Learning is a fundamental ability present across species—from insects to humans—that allows individuals to adapt and respond to fluctuating environments. Researchers in fields such as behavioral ecology, biology, zoology, and psychology have developed methods and theories to understand learning within the species they study, but the typically isolated manner of this work has limited valid comparisons across species. To begin to unravel the mysteries of learning and its evolutionary origins, ManyManys 1 (MM1) will develop and implement an innovative task to measure, describe, and compare reversal learning abilities across animal taxa. While reversal learning has been investigated in numerous species, each study has typically focused on one at a time. ManyManys 1 will collect data from a wide range of taxa in a single study.

Our team believes in staying connected and fostering collaboration. We hold regular meetings and discuss ideas and plans using Slack. If you are interested in joining our network, you can reach out to the project leads —Nicolás Alessandroni and Laurent Prétôt— at themanymanys1@gmail.com!

Project Leads

Nicolás Alessandroni

Nicolás Alessandroni [2023 - ]

Concordia University (Montréal, Canada)

Laurent Prétôt

Laurent Prétôt [2023 - ]

Pittsburg State University (Pittsburg KS, USA)

Contributors [listed alphabetically]

  • Drew M. Altschul (University of Edinburgh, UK)
  • Kristin Andrews (York University, Canada)
  • Lisa P. Barret (ManyZoos, Indiana University Bloomington, USA)
  • Heidi A. Baumgartner (Stanford University, USA)
  • Marina Bazhydai (Lancaster University, UK)
  • Mariana Bentosela (National Scientific and Technical Research Council, CONICET, Argentina)
  • Michael Beran (Georgia State University, USA)
  • Sarah F. Brosnan (Georgia State University, USA)
  • Krista Byers-Heinlein (Concordia University, Canada)
  • Josep Call (University of St Andrews, UK)
  • Mahmoud M. Elsherif (University of Leicester, UK)
  • Julia Espinosa (Harvard University, USA)
  • Marianne S. Freeman (University Centre Sparsholt, UK)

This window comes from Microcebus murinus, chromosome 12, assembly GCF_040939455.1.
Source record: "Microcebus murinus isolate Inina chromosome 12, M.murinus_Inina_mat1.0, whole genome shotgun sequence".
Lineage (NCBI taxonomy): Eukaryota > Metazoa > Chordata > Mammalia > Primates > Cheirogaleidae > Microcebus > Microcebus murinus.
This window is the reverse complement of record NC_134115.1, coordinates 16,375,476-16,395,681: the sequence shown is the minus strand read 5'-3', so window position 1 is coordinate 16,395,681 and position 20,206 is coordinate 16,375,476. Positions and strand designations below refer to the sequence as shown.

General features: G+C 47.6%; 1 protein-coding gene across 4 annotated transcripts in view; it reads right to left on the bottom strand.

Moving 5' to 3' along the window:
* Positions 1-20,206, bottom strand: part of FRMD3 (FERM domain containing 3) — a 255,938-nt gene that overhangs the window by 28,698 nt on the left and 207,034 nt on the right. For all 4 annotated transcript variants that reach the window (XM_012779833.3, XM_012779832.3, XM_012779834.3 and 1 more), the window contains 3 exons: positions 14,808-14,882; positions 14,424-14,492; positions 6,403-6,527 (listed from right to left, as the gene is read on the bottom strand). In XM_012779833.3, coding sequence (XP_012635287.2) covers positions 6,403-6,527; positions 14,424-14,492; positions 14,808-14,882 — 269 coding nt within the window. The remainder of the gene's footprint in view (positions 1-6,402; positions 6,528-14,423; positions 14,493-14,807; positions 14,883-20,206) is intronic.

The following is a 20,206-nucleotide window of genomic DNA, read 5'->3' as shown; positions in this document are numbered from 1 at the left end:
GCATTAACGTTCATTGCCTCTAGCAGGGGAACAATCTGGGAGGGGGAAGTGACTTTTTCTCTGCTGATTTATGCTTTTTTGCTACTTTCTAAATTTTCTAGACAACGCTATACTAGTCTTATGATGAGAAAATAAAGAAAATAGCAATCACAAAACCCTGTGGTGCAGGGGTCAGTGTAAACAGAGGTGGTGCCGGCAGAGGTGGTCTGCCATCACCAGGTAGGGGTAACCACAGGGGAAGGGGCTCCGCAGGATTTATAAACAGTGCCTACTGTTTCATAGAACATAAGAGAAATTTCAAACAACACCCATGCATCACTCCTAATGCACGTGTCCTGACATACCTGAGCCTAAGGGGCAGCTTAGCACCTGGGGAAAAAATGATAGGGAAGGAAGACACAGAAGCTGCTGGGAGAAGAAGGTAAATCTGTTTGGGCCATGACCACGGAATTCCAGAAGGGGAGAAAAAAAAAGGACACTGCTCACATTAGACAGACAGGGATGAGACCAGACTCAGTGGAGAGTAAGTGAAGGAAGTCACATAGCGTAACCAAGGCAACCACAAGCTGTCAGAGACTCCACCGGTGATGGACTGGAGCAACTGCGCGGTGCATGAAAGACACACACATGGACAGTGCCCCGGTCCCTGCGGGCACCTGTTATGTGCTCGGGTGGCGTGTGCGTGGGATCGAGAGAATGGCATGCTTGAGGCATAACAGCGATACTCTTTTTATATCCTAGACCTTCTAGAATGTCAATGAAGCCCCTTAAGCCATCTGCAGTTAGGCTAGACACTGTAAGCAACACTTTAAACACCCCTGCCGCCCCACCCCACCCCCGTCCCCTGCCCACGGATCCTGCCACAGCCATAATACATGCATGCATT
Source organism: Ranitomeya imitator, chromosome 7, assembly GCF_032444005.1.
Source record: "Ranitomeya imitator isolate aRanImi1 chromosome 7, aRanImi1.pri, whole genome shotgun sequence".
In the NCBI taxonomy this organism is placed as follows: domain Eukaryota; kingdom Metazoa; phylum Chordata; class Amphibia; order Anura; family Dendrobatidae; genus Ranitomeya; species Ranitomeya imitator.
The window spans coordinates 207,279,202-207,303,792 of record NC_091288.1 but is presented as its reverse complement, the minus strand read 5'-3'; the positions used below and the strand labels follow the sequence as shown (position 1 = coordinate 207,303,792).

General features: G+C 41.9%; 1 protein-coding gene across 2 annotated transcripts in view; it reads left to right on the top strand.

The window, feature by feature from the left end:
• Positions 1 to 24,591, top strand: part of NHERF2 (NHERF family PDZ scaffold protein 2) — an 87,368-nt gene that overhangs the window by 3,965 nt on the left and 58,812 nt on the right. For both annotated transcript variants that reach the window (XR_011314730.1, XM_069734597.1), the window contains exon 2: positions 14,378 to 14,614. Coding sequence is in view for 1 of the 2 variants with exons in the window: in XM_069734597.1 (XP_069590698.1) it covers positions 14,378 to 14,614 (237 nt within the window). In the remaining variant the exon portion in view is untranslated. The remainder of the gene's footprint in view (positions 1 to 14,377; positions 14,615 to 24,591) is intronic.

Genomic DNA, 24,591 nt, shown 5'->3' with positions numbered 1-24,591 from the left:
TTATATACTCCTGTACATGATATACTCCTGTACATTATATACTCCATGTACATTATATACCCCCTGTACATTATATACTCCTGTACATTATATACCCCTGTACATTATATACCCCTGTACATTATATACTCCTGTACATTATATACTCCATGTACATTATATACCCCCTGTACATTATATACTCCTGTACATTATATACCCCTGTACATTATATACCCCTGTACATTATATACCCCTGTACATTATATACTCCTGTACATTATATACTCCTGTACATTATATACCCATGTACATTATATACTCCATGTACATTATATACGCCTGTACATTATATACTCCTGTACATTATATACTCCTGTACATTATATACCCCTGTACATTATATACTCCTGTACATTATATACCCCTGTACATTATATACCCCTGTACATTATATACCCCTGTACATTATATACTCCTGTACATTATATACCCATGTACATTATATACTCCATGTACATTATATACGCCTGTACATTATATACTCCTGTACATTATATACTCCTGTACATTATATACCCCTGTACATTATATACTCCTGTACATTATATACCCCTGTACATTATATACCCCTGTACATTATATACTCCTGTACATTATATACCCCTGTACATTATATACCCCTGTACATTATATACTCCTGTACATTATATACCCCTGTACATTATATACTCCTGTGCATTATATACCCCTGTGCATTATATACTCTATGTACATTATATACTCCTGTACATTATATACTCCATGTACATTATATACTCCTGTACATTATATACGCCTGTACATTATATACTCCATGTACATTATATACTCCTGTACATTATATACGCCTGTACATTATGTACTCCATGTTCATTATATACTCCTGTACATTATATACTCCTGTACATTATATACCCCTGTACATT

• Molly E. Gilmour (University of Postdam, Germany)
  • Biljana Gjoneska (Macedonian Academy of Sciences and Arts, North Macedonia)
  • Suzanne L. Gray (College of the Holy Cross, USA)
  • Lauren M. Guillette (University of Alberta, Canada)
  • Onur Güntürkün (Ruhr-Univesity Bochum, Germany)
  • Yseult Héjja-Brichard (University of Maryland, USA)
  • Ludwig Huber (Messerli Research Institute / University of Veterinary Medicine Vienna, Austria)
  • Debbie M. Kelly (University of Manitoba, Canada)
  • Valerie A. Kuhlmeier (Queen's University, Canada)
  • Valeria Mazza (University of Potsdam / University of Tuscia, Germany / Italy)
  • Noam Miller (Wilfrid Laurier University, Canada)
  • Rachael Miller (Anglia Ruskin University, UK)
  • David Moreau (University of Auckland, New Zealand)
  • Christian Nawroth (Research Institute for Farm Animal Biology, Germany)
  • Mary Beth Neff (University of Oslo, Norway)
  • Victoria L. O'Connor (Oakland University / Bergen County Zoo, USA)
  • Ekaterina Pronizius (University of Vienna, Austria)
  • Muhammad A. J. Qadri (College of the Holy Cross, USA)
  • Olivia Reilly (Harvard University, USA)
  • Raoul Schwing (University of Veterinary Medicine Vienna, Austria)
  • Carla Sebastián-Enesco (Universidad Complutense de Madrid, Spain)
  • Vedrana Šlipogor (University of South Bohemia, Czech Republic)
  • Melanie Soderstrom (University of Manitoba, Canada)
  • Alexandra A. de Sousa (Seattle, USA)
  • Jeffrey R. Stevens (University of Nebraska-Lincoln, USA)
  • Birgit Szabo (University of Bern, Switzerland)
  • Ingmar Visser (University of Amsterdam, The Netherlands)
  • Jennifer Vonk (Oakland University, USA)
  • Madison Williams (Concordia University, Canada)
  • Martin Zettersten (Princeton University, USA)